Grasshoppers can be found almost everywhere in the world, except for the colder regions near the North and South poles. They live in fields, meadows, and just about anywhere they can find generous amounts of leaves to eat. Some types of grasshoppers will only eat certain types of plants. Others will eat any type of plant they can find. Grasshoppers can destroy entire crops of alfalfa, clover, cotton, corn and other grains, causing millions of dollars in crop damages every year.
When a grasshopper is picked up, they "spit" a brown liquid which is known by most kids and adults as "tobacco juice".(Maybe they someday hope to join a baseball team). Some scientists believe that this liquid may protect grasshoppers from attacks by insects such as ants. Grasshoppers will try to escape from their enemies by jumping up and flying away, or by hiding among leaves or the grass. If you have ever tried to catch grasshoppers in a field, you know how quickly they can disappear by dropping down into the tall grass.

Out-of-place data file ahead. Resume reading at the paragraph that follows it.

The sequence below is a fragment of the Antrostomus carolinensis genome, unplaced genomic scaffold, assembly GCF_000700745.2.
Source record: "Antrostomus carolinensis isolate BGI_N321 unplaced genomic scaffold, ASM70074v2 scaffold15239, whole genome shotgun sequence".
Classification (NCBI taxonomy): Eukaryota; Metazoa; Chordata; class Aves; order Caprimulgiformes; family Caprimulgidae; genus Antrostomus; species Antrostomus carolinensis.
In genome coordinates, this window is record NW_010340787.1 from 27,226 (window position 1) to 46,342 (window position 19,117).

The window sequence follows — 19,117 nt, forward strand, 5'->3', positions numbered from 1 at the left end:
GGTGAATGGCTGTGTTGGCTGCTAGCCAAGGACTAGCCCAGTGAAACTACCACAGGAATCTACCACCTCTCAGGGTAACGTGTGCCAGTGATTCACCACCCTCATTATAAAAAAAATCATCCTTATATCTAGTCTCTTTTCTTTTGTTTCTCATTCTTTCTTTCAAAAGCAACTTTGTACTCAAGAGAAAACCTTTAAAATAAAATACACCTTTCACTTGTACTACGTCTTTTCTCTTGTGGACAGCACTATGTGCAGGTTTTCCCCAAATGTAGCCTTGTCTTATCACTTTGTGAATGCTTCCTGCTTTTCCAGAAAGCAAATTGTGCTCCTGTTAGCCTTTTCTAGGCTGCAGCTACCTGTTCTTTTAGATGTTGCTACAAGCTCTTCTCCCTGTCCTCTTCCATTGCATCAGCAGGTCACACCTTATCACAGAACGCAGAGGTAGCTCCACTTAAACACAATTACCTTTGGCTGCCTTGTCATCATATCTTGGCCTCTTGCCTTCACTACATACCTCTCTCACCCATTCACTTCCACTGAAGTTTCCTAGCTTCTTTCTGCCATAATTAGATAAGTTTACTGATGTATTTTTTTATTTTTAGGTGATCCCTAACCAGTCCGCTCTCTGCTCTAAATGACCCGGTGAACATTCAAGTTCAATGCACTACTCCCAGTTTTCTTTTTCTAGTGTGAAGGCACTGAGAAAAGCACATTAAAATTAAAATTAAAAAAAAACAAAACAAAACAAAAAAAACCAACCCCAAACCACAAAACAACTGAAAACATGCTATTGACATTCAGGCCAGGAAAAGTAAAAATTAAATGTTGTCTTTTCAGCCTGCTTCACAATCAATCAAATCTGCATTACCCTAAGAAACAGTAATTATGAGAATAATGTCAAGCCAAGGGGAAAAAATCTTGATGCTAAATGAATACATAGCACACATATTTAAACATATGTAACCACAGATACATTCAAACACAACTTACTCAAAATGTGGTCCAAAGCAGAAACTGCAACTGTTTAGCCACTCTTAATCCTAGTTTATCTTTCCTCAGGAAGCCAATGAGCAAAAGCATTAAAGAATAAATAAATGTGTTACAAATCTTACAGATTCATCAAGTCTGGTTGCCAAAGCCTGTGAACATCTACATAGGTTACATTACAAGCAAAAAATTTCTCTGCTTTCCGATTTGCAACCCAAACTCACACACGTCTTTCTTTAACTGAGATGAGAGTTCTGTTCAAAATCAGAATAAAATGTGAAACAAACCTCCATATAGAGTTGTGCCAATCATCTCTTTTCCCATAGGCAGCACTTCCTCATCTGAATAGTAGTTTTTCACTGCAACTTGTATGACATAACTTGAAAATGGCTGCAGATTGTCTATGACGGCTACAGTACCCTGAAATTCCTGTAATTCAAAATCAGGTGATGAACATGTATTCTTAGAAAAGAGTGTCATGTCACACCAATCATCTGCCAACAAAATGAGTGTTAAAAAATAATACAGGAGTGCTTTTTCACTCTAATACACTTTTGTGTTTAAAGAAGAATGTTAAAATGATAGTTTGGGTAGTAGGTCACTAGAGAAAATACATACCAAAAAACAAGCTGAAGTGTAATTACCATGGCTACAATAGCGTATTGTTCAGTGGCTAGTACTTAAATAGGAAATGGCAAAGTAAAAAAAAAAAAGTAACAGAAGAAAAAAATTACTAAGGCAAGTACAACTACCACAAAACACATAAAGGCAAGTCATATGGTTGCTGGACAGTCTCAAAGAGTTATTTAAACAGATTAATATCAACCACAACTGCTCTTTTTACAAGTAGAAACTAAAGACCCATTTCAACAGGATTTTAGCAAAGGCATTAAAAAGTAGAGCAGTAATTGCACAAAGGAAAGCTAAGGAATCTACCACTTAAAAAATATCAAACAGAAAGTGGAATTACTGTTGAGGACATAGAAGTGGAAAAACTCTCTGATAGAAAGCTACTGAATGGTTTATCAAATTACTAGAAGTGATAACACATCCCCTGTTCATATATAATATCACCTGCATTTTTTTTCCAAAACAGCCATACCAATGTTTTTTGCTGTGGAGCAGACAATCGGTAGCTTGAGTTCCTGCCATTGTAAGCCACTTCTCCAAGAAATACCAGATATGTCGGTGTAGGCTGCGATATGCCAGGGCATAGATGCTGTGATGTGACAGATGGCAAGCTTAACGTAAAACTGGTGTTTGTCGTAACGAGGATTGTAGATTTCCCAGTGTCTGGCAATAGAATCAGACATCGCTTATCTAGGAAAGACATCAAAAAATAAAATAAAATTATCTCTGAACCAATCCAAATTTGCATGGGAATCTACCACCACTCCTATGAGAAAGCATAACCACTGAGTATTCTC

The grasshoppers greatest enemies include various kinds of flies that lay their eggs in or near grasshopper eggs. After the fly eggs hatch, the newborn flies eat the grasshopper eggs. Some flies will even lay their eggs on the grasshopper's body, even while the grasshopper is flying. The newborn flies then eat the grasshopper. Other enemies of grasshoppers include beetles, birds, mice, snakes, and spiders. Another dangerous enemy of the grasshopper is the shoe. The shoe comes in various shapes and sizes, but all are equally dangerous to the grasshopper. Just ask any grasshopper that has been stepped on by one!
There are two main groups of grasshoppers: (1) long-horned grasshoppers and (2) short-horned grasshoppers. They are divided according to the length of their antennae (feelers), which are also called horns. Short-horned grasshoppers are usually called locusts.